With two weeks left in 2012, I am two books away from completing my GoodReads challenge of reading fifty-two books this year; aka, right on track.  Unfortunately, my own books don’t count as they aren’t in the GR database.  That is a shame, considering I’ve read them quite a few times this year.  Oh well.

I have fallen behind on my book reviews!  I did all of, what?, three or four and then stopped completely.  That isn’t okay, and I’ll get on that later tonight.

I currently have about five projects in the air: three novels, two short stories.  Adding all those word counts together, I’ve got 104k.  That’s a big number (okay, very small for three novels-in-progress to be in there, but big for me) and I’m proud of it.  I have felt rather proud of myself recently, at least as far as my writing goes.  I feel secure in myself as a writer, acknowledging that I am not very good but I love it and I am dedicated to it.

I will probably buy Scrivener for myself around the beginning of the year.  I have only heard good things about it, and I enjoyed the 30-day free trial.  It’s lovely.  I was hesitant to buy it before, because I didn’t want to drop $40, get half-way through a novel, and lose all interest, but I am no longer worried about that.  It feels like a good, practical investment.  Plus, I have a half-off code from NaNoWriMo.  So why not?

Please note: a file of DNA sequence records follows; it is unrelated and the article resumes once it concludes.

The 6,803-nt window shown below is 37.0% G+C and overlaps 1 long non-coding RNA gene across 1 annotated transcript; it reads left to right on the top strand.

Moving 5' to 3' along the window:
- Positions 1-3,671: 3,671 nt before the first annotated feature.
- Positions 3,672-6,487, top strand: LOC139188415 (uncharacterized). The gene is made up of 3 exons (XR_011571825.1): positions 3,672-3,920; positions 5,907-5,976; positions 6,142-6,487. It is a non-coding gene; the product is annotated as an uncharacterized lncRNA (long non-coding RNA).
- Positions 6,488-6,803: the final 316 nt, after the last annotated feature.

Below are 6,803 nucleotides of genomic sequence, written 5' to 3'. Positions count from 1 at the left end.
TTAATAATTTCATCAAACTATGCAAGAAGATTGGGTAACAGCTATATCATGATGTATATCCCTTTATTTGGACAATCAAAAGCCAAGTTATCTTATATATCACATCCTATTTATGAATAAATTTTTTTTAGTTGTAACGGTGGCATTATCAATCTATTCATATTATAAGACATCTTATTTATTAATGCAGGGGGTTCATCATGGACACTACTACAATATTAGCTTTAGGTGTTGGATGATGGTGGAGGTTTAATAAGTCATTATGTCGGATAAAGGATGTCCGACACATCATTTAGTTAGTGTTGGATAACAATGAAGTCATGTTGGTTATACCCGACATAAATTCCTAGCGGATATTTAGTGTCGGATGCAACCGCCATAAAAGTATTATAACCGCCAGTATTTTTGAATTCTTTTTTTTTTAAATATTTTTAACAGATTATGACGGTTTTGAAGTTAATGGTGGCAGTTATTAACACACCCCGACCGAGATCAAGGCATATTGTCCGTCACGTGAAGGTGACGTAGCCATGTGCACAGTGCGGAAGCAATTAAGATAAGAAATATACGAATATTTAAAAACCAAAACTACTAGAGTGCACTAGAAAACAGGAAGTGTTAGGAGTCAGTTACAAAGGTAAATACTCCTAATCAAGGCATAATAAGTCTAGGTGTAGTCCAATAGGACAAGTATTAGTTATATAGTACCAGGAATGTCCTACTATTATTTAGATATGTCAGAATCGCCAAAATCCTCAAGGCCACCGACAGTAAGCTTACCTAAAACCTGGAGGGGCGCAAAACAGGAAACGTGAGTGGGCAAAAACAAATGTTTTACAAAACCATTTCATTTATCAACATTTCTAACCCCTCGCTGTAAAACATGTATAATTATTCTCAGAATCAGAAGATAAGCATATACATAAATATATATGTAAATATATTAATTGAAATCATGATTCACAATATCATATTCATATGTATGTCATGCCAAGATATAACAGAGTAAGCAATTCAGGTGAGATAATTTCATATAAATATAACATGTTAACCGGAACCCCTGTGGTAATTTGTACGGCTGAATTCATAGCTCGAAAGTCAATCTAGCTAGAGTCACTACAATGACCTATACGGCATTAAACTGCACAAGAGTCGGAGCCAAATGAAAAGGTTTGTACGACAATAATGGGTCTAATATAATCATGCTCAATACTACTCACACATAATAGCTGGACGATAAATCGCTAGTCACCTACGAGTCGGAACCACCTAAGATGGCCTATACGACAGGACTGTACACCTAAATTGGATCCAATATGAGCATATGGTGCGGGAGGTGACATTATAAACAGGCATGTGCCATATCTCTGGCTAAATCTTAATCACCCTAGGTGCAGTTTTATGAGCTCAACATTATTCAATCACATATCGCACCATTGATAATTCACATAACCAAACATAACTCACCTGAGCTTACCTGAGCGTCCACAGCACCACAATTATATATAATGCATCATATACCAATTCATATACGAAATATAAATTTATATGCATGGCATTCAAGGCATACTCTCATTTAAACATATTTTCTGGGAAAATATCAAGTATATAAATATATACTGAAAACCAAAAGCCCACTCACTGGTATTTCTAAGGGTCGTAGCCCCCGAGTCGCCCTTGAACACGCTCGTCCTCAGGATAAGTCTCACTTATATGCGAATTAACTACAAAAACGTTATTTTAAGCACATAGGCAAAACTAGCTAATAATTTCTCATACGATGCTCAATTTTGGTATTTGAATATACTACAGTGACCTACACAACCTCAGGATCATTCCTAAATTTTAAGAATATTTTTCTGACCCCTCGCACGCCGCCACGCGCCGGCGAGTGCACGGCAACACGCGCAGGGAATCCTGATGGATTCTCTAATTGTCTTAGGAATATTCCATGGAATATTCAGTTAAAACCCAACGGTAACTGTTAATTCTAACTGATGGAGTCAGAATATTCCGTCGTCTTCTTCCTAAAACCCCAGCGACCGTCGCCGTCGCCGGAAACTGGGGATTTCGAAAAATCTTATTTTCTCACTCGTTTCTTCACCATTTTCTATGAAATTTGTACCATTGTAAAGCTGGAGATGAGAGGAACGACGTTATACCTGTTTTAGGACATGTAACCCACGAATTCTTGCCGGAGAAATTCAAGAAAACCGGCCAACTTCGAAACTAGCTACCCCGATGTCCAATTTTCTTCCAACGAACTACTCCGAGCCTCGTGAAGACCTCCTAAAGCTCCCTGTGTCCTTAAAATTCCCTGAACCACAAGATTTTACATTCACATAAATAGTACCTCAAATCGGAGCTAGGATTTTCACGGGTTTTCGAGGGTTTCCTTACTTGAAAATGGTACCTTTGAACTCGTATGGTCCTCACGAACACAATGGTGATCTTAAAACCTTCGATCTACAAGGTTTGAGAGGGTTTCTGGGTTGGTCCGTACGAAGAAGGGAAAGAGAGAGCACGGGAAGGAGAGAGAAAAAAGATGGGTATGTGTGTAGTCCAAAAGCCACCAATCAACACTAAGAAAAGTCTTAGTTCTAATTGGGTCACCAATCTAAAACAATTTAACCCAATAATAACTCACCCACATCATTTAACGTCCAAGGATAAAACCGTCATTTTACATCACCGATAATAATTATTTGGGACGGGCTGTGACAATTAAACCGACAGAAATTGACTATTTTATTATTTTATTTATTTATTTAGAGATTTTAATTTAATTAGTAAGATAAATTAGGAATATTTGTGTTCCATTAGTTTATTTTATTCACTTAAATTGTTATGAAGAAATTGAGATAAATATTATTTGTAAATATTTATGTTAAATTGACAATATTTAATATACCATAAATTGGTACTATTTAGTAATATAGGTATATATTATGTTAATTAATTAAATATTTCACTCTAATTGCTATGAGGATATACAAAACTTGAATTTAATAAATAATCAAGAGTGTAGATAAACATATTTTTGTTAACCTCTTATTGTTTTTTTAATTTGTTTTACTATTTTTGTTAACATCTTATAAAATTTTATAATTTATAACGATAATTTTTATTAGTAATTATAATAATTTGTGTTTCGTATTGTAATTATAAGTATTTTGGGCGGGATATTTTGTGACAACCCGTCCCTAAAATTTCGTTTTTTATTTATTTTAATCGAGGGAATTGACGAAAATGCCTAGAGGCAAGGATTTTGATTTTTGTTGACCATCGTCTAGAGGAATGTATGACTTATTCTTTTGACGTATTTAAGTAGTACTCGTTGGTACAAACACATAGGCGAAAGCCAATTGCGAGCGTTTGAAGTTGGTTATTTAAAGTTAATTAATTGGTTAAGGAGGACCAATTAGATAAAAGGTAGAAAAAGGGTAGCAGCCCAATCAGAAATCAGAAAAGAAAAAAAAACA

By this time next year, I think I want an agent.  That gives me an entire year to make one of my novels super shiny and perfect, get a list of ~100 agents who might like said novel, write the bestest query letter you ever did see, send out several rounds with six weeks between each, receive the oh-so-coveted reply asking for the first few chapters, and then wait with baited breath for another month or so until the agent gets back to me again and wants to sign a contract with me.  That’s plenty of time.  Also, thinking about it makes me nervous.  I’m setting it as a 2013 goal, along with a few other writing goals, but if I fail, I won’t beat myself up about it.  My other writing goals are less intimidating, but I need a terrifying one for comparison’s sake—go big or go home.

Are you setting any writing-related goals or resolutions for the new year?

Posted from my phone, so please excuse extra typos! ESJ

Required Post-NaNo Post

Ah, NaNoWriMo is over. Many people wrote stories that reach 50,000 words and beyond. My novel is, like, 28k. So, tiny.

But the first draft is finished. And I love it. I just need to add more to it before it’s ready for editing and making shiny. You know what that means?


Always fun, folks. Love rewriting. But I’m going to kick back and work on other stuff for a while now.

For now, I’ve gone back to working on Dylan and Parker’s story–a spinoff from my Anderson novel. Seriously considering tacking it onto the end of the Anderson’s story when it’s time to publish. It’s already up to 11k, without my really trying, and Parker hasn’t even told Dylan that he’s trans. I love them so much, guys.

When I am a famous author, I’m going to get tattoos about my own books.

Posted from my phone, so please excuse extra typos! ESJ